Naomi Dill, age 100, cheers during a birthday parade in her honor on Sept. 17 at Aberdeen Heights Senior Living in Kirkwood. Dill was a nurse with the U.S. Army during World War II. | photo by Ursula Ruhl

Lt. Naomi Dill was just 21 years old when she enlisted in the U.S. Army Nurse Corps, which would take her far from her home state of Pennsylvania and all across Europe. Now, this military hero lives peacefully at Aberdeen Heights Senior Living in Kirkwood. 

Dill recently celebrated her 100th birthday with a parade organized by the St. Louis Service Women’s Post 404, an all-female branch of the American Legion in Shrewsbury, of which she is a member. 

Friends, family and other veterans converged at Aberdeen Heights on her birthday, Friday, Sept. 17, to watch the parade, which included decorated civilian vehicles, police cars, fire trucks and a “Happy Birthday” song from Robinson Elementary students. A special visitor came in the form of 97-year-old George Crafton — a fellow veteran who served in the Third Army in World War II under General Patton — who offered a bouquet of yellow flowers.


Naomi Dill receives flowers from fellow World War II veteran George Crafton. | photo by Ursula Ruhl

It was a blast from the past for Dill (nee Bettegar), who enlisted in the Army Nurse Corps in 1943, immediately after graduating from nursing school.

“I did it because I wanted to, for the country,” she said.

Dill joined the Third Service Command at Aberdeen Proving Ground in Maryland, from which she was sent to the 280th Station Hospital, a traveling unit preparing to go overseas. She boarded the Queen Mary to Scotland and eventually ended up at the 121st Station Hospital in England. Sailing on the crowded ship was rough, she recalled.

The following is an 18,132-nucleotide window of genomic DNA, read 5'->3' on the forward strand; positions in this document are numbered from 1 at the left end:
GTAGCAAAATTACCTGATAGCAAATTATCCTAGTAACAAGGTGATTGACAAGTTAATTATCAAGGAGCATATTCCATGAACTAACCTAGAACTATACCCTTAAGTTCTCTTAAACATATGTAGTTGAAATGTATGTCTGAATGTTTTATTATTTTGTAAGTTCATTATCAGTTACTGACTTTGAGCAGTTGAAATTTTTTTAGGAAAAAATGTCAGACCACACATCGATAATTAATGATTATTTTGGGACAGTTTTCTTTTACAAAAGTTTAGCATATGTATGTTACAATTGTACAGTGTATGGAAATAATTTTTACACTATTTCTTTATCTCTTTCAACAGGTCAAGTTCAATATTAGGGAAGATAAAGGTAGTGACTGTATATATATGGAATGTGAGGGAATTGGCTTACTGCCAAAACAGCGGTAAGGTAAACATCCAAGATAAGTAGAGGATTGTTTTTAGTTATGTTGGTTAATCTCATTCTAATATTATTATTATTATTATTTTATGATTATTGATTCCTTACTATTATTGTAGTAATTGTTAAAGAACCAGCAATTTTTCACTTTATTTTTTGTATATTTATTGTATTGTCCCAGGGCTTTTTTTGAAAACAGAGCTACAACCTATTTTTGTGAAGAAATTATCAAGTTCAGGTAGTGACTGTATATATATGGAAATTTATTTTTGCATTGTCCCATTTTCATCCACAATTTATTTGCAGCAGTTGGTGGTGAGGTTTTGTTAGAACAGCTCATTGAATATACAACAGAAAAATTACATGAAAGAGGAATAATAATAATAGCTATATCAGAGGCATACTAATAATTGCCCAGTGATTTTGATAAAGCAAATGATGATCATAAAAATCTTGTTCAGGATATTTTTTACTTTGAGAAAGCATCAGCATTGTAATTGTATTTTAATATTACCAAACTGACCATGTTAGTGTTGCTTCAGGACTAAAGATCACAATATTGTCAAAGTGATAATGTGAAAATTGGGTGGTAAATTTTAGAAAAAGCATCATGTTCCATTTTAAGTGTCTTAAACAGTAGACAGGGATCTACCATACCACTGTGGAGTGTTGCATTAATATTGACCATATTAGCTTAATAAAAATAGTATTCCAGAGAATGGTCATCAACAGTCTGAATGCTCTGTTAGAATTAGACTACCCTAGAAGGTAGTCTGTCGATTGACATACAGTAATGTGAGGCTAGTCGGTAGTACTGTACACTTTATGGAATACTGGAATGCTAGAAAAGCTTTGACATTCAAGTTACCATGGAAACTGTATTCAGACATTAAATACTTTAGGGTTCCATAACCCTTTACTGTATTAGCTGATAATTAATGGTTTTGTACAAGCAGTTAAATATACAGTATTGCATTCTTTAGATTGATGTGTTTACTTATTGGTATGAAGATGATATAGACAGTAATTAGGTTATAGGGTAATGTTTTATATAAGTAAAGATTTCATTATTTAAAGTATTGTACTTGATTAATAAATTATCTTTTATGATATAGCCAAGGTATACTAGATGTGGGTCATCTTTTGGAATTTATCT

“My hair was red and my face was green,” Dill said.

Dill and her peers mostly treated Air Force patients, and she recalls a constant drone of planes overhead on D-Day on June 6, 1944. It was there she met Homer Dill, the man who would become her husband. Naomi Dill’s traveling unit continued on to France and Germany, and in December 1945, Dill returned stateside. After being discharged, she followed her future husband to St. Louis.


Robinson Elementary School students attended the parade for Naomi Dill’s 100th birthday on Sept. 17 at Aberdeen Heights Senior Living in Kirkwood. | photo by Ursula Ruhl

“My dad always said she chased him across two continents,” said daughter Jessie Krafcik, who attended the celebration on Sept. 17.

Once planted in the Gateway City, Naomi Dill went to Jefferson Barracks VA Hospital and then to St. Joseph Hospital in Kirkwood, where she worked as a nurse for more than three decades. She retired in 1987, and in 2012, she moved to Aberdeen Heights Senior Living — a retirement community located on the same plot where St. Joseph Hospital once stood.

“She can walk through the halls and tell you what part of the hospital she would be in,” said Michelle Santel, admissions coordinator for Aberdeen Heights.

As part of Naomi Dill’s 100th birthday celebration, Santel coordinated a display board of 100 facts about her. Residents can read Dill’s story from her birth in LaBelle, Pennsylvania, to her recent hip surgery and victory over COVID-19.


Lt. Naomi Bettegar, circa 1943.

When asked about her longevity, Naomi Dill admitted there wasn’t much to it. With so much love surrounding her, she’d rather focus on the present.

“I don’t think there’s a secret to it,” she said. “You go on and one day you’re 100.”